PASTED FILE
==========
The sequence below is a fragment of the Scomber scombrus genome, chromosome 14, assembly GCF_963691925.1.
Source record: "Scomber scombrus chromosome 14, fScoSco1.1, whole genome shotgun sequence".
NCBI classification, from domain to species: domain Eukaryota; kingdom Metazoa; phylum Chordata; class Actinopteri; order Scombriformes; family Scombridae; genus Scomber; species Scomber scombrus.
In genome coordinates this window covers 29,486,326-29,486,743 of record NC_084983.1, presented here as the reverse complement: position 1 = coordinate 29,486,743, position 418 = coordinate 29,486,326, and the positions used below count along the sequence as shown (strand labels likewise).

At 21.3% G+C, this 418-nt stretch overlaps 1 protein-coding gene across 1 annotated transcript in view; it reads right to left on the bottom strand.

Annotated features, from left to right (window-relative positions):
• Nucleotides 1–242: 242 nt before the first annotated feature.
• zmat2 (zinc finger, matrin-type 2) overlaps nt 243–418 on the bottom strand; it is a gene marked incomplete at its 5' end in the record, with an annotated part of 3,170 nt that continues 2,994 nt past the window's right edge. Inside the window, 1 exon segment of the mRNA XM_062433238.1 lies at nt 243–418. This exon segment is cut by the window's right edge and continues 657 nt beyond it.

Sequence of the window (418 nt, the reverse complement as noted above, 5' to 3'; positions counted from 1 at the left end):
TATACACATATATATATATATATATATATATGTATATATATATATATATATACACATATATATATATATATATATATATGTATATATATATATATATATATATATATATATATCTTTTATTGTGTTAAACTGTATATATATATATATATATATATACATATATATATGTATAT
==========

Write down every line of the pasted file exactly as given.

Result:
The sequence below is a fragment of the Scomber scombrus genome, chromosome 14, assembly GCF_963691925.1.
Source record: "Scomber scombrus chromosome 14, fScoSco1.1, whole genome shotgun sequence".
NCBI classification, from domain to species: domain Eukaryota; kingdom Metazoa; phylum Chordata; class Actinopteri; order Scombriformes; family Scombridae; genus Scomber; species Scomber scombrus.
In genome coordinates this window covers 29,486,326-29,486,743 of record NC_084983.1, presented here as the reverse complement: position 1 = coordinate 29,486,743, position 418 = coordinate 29,486,326, and the positions used below count along the sequence as shown (strand labels likewise).

At 21.3% G+C, this 418-nt stretch overlaps 1 protein-coding gene across 1 annotated transcript in view; it reads right to left on the bottom strand.

Annotated features, from left to right (window-relative positions):
• Nucleotides 1–242: 242 nt before the first annotated feature.
• zmat2 (zinc finger, matrin-type 2) overlaps nt 243–418 on the bottom strand; it is a gene marked incomplete at its 5' end in the record, with an annotated part of 3,170 nt that continues 2,994 nt past the window's right edge. Inside the window, 1 exon segment of the mRNA XM_062433238.1 lies at nt 243–418. This exon segment is cut by the window's right edge and continues 657 nt beyond it.

Sequence of the window (418 nt, the reverse complement as noted above, 5' to 3'; positions counted from 1 at the left end):
TATACACATATATATATATATATATATATATGTATATATATATATATATATACACATATATATATATATATATATATATGTATATATATATATATATATATATATATATATATCTTTTATTGTGTTAAACTGTATATATATATATATATATATATACATATATATATGTATAT